Are you an advanced Linux user who:

but still wants a stable, performant, mature, customizable, yet minimalistic Wayland compositor?

Look no further than Wayfire, a stacking Wayland compositor.

Ilia Bozhinov, the creator of Wayfire, had this to say on what inspired him to create it:

You might wonder, why start yet another project? Why not use the already existing GNOME, KDE, Enlightenment (all of which support wayland to at least some extent)? In short: Because there is a need of a common base to build a lightweight, but fully-functional wayland-based DE with minimal effort. The long answer: because not everybody is willing to use a huge and resource-intensive (and for some people, bloated) DE…

Hopefully, that gives you a rough idea of what Wayfire is all about.

Other Compositors

If you’ve used Hyprland, you probably felt at times that it was experimental at best and just plain buggy, slow, or finicky at worst.

Now, Hyprland is still somewhat new, so I’ll cut it some slack. But I’m not going to use it, at least in its current state. I generally want to use software that many other people have been using for a while so the bugs get ironed out with time.

Also, in a few performance tests I saw, Wayfire always outperformed Hyprland. And Hyprland in general seems to have a lot of performance complaints from its users.

Sway is usable and cool (it’s relatively performant and bug-free), but the developers have long insisted on feature parity with i3, which makes it somewhat limited in it capibilities IMO.

There are other compositors, like dwl or river, but they’re too obscure, poorly documented, or have too few features for me to seriously consider using them.

Wayfire has been in development for almost 8 years as of the time of writing. This makes it pretty stable and featureful compared to most other compositors.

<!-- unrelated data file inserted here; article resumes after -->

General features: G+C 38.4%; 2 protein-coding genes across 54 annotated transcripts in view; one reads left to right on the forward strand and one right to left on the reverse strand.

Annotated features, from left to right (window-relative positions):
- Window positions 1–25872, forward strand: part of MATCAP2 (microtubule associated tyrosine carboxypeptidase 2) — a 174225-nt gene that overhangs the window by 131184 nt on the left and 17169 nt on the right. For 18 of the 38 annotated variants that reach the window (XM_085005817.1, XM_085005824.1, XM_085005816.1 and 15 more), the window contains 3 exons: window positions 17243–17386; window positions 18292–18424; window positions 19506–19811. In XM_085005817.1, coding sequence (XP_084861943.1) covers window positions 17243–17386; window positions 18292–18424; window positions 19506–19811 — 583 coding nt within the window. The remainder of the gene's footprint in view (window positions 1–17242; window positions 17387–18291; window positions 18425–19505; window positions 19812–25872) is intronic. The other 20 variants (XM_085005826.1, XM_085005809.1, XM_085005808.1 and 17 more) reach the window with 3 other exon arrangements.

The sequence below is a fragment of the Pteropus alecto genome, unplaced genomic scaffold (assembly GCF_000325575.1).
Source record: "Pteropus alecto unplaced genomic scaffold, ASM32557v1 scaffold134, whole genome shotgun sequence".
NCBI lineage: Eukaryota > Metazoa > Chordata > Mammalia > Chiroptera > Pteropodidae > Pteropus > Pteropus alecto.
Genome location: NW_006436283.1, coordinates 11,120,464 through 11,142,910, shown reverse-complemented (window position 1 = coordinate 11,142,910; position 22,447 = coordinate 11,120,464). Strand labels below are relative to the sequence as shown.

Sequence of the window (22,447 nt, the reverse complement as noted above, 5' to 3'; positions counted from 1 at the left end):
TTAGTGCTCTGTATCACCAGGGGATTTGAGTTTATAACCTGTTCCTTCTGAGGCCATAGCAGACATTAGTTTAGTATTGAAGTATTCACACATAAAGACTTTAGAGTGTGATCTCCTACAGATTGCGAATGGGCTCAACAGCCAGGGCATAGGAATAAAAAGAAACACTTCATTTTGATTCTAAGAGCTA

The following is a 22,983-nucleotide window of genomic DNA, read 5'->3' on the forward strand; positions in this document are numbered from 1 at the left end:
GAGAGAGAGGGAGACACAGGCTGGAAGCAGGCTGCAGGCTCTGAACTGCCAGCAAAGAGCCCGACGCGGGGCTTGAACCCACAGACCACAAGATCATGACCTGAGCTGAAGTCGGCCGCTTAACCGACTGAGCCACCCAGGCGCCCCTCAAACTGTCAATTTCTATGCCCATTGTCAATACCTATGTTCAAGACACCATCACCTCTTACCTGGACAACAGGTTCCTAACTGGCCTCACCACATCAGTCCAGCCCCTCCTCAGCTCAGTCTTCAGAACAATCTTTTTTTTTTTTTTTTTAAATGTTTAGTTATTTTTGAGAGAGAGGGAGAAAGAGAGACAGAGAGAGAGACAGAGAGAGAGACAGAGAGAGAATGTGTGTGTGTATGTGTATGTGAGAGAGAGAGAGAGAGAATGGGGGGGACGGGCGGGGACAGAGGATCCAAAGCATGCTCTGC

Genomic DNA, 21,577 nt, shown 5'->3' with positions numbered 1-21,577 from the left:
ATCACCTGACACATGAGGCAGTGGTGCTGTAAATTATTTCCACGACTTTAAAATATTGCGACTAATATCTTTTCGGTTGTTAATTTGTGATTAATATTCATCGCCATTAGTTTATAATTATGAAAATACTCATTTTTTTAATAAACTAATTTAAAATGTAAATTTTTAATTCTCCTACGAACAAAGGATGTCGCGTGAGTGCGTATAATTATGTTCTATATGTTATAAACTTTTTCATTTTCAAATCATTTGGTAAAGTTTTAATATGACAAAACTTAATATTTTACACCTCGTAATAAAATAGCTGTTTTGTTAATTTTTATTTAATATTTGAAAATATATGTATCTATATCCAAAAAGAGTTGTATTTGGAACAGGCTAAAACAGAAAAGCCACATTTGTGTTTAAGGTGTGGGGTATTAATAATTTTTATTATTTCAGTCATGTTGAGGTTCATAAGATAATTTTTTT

On KDE, your configuration is spread across dozens of files in ~/.config and ~/.local/share, which makes transferring your config a nightmare.

This is less of a nuisance on GNOME, where all your options live in ~/.config/dconf/user, but you can’t edit that file in a text editor. You have to manually “dump” your settings into a separate .ini file, edit that, then load them back into ~/.config/dconf/user, or just configure everything in the dconf editor GUI.

Wayfire’s configuration lives in two ordinary text files, ~/.config/wayfire.ini and ~/.config/wf-shell.ini. The first is for the compositor itself and all its plugins, while the second is for the shell which is optional (this includes the panel and its widgets as well as a bottom dock). This makes it easy to modify as well as transfer between systems, or store it in your dotfiles repo. You also get config hot-reloading like in Hyprland, which makes it much easier to get up and going with Wayfire.

Wayfire’s (numerous) options are all documented in this folder on the GitHub. There are also a few links on the GitHub to help you get started: Tutorial, General, Configuration.

Settings are grouped by the plugin they correspond to, with a “core” module devoted to general options. Pretty much any plugin you could want comes preinstalled and is maintained by the Wayfire devs, not by a third party. However, I believe there is still third-party plugin support.

Replicating GNOME

It is very easy to replicate almost all your favorite aspects of the GNOME desktop in Wayfire. Here is a brief overview:

Etc, etc. All of the above plugins are easily and highly configurable. There’s many I didn’t mention, including a few that provide some cool graphical effects if you’re into that.


You can install Wayfire and its official shell from the AUR on Arch Linux with:

yay -S wayfire wf-shell

Give Wayfire a try, you might like it!